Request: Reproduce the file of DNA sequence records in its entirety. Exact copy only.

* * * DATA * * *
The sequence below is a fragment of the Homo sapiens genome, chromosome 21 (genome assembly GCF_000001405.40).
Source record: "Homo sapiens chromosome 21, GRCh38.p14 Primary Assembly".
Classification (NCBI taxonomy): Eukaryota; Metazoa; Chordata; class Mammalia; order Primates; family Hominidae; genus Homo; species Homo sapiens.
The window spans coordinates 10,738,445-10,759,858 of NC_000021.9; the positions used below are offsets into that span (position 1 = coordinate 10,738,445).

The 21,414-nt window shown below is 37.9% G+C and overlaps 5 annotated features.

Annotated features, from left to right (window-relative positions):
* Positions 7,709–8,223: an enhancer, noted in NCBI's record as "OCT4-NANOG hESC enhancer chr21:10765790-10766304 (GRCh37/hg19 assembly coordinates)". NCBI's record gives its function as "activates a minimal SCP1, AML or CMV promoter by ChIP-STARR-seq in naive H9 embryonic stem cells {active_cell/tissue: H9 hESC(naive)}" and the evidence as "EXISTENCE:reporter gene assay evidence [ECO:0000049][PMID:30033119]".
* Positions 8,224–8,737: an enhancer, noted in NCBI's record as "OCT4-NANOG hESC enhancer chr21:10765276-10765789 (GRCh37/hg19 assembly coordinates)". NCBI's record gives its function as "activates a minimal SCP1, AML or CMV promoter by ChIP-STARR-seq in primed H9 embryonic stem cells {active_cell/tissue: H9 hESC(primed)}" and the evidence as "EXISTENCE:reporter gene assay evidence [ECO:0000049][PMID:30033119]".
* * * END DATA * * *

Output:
The sequence below is a fragment of the Homo sapiens genome, chromosome 21 (genome assembly GCF_000001405.40).
Source record: "Homo sapiens chromosome 21, GRCh38.p14 Primary Assembly".
Classification (NCBI taxonomy): Eukaryota; Metazoa; Chordata; class Mammalia; order Primates; family Hominidae; genus Homo; species Homo sapiens.
The window spans coordinates 10,738,445-10,759,858 of NC_000021.9; the positions used below are offsets into that span (position 1 = coordinate 10,738,445).

The 21,414-nt window shown below is 37.9% G+C and overlaps 5 annotated features.

Annotated features, from left to right (window-relative positions):
* Positions 7,709–8,223: an enhancer, noted in NCBI's record as "OCT4-NANOG hESC enhancer chr21:10765790-10766304 (GRCh37/hg19 assembly coordinates)". NCBI's record gives its function as "activates a minimal SCP1, AML or CMV promoter by ChIP-STARR-seq in naive H9 embryonic stem cells {active_cell/tissue: H9 hESC(naive)}" and the evidence as "EXISTENCE:reporter gene assay evidence [ECO:0000049][PMID:30033119]".
* Positions 8,224–8,737: an enhancer, noted in NCBI's record as "OCT4-NANOG hESC enhancer chr21:10765276-10765789 (GRCh37/hg19 assembly coordinates)". NCBI's record gives its function as "activates a minimal SCP1, AML or CMV promoter by ChIP-STARR-seq in primed H9 embryonic stem cells {active_cell/tissue: H9 hESC(primed)}" and the evidence as "EXISTENCE:reporter gene assay evidence [ECO:0000049][PMID:30033119]".